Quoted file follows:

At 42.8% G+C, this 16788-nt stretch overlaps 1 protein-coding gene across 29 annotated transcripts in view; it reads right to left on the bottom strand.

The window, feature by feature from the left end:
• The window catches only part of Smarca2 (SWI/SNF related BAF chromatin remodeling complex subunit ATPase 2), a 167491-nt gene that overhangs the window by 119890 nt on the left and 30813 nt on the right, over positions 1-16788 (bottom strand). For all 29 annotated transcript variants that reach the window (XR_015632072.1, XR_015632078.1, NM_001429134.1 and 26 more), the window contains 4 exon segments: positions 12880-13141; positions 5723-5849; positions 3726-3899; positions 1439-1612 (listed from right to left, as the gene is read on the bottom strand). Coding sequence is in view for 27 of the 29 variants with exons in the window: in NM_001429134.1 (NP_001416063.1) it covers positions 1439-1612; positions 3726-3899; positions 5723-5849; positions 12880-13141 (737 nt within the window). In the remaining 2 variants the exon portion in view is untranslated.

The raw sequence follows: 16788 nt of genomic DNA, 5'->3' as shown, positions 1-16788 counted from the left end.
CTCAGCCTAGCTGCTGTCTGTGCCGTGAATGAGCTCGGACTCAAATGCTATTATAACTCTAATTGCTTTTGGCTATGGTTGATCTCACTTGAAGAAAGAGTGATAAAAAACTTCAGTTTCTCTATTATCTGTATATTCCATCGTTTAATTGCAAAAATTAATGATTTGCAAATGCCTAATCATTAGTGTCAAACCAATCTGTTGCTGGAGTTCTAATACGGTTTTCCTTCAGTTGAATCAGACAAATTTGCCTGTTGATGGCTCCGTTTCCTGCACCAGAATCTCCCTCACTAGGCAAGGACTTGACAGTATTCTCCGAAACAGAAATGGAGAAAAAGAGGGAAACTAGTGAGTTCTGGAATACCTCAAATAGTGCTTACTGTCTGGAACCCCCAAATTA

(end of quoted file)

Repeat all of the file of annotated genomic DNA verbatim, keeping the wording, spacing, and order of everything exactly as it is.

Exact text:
At 42.8% G+C, this 16788-nt stretch overlaps 1 protein-coding gene across 29 annotated transcripts in view; it reads right to left on the bottom strand.

The window, feature by feature from the left end:
• The window catches only part of Smarca2 (SWI/SNF related BAF chromatin remodeling complex subunit ATPase 2), a 167491-nt gene that overhangs the window by 119890 nt on the left and 30813 nt on the right, over positions 1-16788 (bottom strand). For all 29 annotated transcript variants that reach the window (XR_015632072.1, XR_015632078.1, NM_001429134.1 and 26 more), the window contains 4 exon segments: positions 12880-13141; positions 5723-5849; positions 3726-3899; positions 1439-1612 (listed from right to left, as the gene is read on the bottom strand). Coding sequence is in view for 27 of the 29 variants with exons in the window: in NM_001429134.1 (NP_001416063.1) it covers positions 1439-1612; positions 3726-3899; positions 5723-5849; positions 12880-13141 (737 nt within the window). In the remaining 2 variants the exon portion in view is untranslated.

The raw sequence follows: 16788 nt of genomic DNA, 5'->3' as shown, positions 1-16788 counted from the left end.
CTCAGCCTAGCTGCTGTCTGTGCCGTGAATGAGCTCGGACTCAAATGCTATTATAACTCTAATTGCTTTTGGCTATGGTTGATCTCACTTGAAGAAAGAGTGATAAAAAACTTCAGTTTCTCTATTATCTGTATATTCCATCGTTTAATTGCAAAAATTAATGATTTGCAAATGCCTAATCATTAGTGTCAAACCAATCTGTTGCTGGAGTTCTAATACGGTTTTCCTTCAGTTGAATCAGACAAATTTGCCTGTTGATGGCTCCGTTTCCTGCACCAGAATCTCCCTCACTAGGCAAGGACTTGACAGTATTCTCCGAAACAGAAATGGAGAAAAAGAGGGAAACTAGTGAGTTCTGGAATACCTCAAATAGTGCTTACTGTCTGGAACCCCCAAATTA